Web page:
Soyuz T-6

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Soyuz T-6
Mission duration 7 days, 21 hours, 50 minutes, 52 seconds
Orbits completed 125
Spacecraft properties
Spacecraft type Soyuz-T
Manufacturer NPO Energia
Launch mass 6,850 kilograms (15,100 lb)
Crew
Crew size 3
Members Vladimir Dzhanibekov
Aleksandr Ivanchenkov
Jean-Loup Chrétien
Callsign Pamir (Pamirs)
Start of mission
Launch date 24 June 1982, 16:29:48 (1982-06-24UTC16:29:48Z) UTC
Rocket Soyuz-U
Launch site Baikonur 1/5
End of mission
Landing date 2 July 1982, 14:20:40 (1982-07-02UTC14:20:41Z) UTC
Landing site 65 kilometres (40 mi) NE of Arkalyk
Orbital parameters
Reference system Geocentric
Regime Low Earth
Perigee 189 kilometres (117 mi)
Apogee 233 kilometres (145 mi)
Inclination 51.7 degrees
Period 88.7 minutes
Docking with Salyut 7

Soyuz T-6 mission patch.png


Soyuz programme
(Manned missions)
← Soyuz T-5 Soyuz T-7

Soyuz T-6 was a manned spaceflight to Earth orbit to the Salyut 7 space station in 1982.[1] Along with two Russians, the crew included a Frenchman, Jean-Loup Chrétien.[1]

The Soyuz-T spacecraft arrived at Salyut 7 following launch on 24 June 1982 and one day of solo operations. During the T-6 mission's time docked to the station, the crew performed joint Soviet-French experiments, including cardiovascular echography, alongside the station's resident crew.[2]

Crew[edit]

Position Crew
Commander Vladimir Dzhanibekov
Third spaceflight
Soviet Union Soviet Union
Flight Engineer Aleksandr Ivanchenkov
Second spaceflight
Soviet Union Soviet Union
Research Cosmonaut Jean-Loup Chrétien
First spaceflight
France France

Backup crew[edit]

Position Crew
Commander Leonid Kizim
Soviet Union Soviet Union
Flight Engineer Vladimir Solovyov
Soviet Union Soviet Union
Research Cosmonaut Patrick Baudry
France France

Mission parameters[edit]

  • Mass: 6850 kg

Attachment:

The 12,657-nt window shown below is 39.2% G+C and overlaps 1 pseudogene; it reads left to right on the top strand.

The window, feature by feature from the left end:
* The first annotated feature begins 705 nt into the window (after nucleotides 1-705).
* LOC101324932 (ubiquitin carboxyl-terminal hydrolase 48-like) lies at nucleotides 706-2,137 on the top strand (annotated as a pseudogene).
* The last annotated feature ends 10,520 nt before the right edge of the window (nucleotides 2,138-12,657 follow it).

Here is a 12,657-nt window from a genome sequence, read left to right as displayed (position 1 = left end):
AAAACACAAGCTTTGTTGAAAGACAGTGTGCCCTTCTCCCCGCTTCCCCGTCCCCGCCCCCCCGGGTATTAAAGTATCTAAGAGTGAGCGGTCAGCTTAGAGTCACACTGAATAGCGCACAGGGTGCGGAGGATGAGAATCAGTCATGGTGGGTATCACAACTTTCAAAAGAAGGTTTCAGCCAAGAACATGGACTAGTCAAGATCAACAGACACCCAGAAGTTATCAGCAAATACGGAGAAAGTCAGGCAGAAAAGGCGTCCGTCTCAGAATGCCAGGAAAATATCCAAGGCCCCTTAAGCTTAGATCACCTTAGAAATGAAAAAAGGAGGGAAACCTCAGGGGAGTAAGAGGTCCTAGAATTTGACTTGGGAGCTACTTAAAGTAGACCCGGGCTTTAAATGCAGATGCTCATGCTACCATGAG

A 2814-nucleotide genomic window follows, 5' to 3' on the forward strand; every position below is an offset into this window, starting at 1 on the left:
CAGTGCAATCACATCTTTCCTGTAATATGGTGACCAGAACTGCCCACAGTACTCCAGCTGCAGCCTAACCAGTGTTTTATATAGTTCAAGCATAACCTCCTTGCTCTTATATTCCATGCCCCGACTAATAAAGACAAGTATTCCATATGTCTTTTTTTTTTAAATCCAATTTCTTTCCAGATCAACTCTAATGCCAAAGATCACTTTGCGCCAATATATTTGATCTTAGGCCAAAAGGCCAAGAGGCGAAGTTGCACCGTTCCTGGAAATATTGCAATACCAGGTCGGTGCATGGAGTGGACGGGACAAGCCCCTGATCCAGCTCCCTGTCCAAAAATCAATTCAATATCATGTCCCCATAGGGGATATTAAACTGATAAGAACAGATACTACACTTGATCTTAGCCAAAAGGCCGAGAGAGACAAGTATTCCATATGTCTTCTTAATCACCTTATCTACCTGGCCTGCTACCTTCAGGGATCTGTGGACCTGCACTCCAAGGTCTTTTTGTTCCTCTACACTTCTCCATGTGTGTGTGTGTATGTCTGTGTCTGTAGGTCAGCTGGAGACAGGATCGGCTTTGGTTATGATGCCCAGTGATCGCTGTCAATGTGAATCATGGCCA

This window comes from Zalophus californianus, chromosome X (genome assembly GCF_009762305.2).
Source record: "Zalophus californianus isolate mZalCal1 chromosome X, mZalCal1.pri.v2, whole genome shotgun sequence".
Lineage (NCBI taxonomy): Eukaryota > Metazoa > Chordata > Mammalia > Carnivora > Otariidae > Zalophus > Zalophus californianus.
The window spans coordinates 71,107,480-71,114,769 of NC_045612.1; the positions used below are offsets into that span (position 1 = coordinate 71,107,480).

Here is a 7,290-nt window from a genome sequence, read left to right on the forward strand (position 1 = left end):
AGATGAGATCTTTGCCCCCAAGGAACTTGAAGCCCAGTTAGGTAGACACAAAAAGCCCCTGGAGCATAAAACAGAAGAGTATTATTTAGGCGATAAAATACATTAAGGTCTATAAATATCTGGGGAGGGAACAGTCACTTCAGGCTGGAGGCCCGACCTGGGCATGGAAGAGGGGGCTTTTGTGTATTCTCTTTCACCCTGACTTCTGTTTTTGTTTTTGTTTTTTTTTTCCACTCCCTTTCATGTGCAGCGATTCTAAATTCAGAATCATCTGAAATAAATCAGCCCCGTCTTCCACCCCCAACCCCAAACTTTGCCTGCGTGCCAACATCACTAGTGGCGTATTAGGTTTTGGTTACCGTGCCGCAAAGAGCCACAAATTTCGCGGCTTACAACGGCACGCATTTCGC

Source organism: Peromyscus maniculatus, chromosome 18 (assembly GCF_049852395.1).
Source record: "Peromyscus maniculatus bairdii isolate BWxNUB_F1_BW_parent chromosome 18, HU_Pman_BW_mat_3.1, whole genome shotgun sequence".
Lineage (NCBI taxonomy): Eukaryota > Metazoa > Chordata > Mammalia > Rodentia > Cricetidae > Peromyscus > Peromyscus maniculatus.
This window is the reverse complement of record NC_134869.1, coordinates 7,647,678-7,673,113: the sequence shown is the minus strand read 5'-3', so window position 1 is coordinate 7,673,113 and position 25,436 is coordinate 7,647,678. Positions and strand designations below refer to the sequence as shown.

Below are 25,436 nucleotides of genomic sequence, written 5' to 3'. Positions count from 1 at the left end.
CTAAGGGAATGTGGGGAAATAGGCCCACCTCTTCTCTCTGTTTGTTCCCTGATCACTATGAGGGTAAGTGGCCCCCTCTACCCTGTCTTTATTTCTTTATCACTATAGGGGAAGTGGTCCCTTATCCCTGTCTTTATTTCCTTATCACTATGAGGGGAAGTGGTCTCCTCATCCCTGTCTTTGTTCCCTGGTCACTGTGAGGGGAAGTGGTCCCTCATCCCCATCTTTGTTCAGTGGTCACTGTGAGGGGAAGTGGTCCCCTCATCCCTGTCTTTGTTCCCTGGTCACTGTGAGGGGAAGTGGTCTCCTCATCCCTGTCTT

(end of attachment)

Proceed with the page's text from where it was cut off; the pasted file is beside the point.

• Perigee: 189 km
  • Apogee: 233 km
  • Inclination: 51.7°
  • Period: 88.7 minutes

Mission highlights[edit]

Soyuz T-6 launched from the Baikonur Cosmodrome on 24 June 1982 at 16:29 GMT. Docking with the Salyut 7 station was completed manually after problems arose with the spacecraft's onboard automatic docking systems.[2][3]

Once aboard Salyut 7, the crew completed joint Soviet-French, including echography and antibiotic experiments, with the station's resident crew, the crew of Soyuz T-5.[4]

The mission transported the first French astronaut, Jean-Loup Chrétien, into space. While aboard the station, the resident crew afforded him the opportunity to eject Salyut 7's weekly bag of waste into space through the station's small trash airlock. Valentin Lebedev, writing in his diary, quoted Chrétien as saying Salyut 7 "is simple, doesn't look impressive, but is reliable."[1][3]

References[edit]

  1. ^ a b c "Mir Hardware Heritage". National Aeronautics and Space Administration. Retrieved 8 October 2011. 
  2. ^ a b "Human Spaceflights: International Flight-No. 82". Spacefacts.de. Retrieved 8 October 2011. 
  3. ^ a b "Salyut 7 EP-1". Encyclopedia Astronautica. Retrieved 8 October 2011. 
  4. ^ "Salyut 7 (Soyuz T-6) French/Soviet Mission (1982)". European Space Agency. Retrieved 8 October 2011.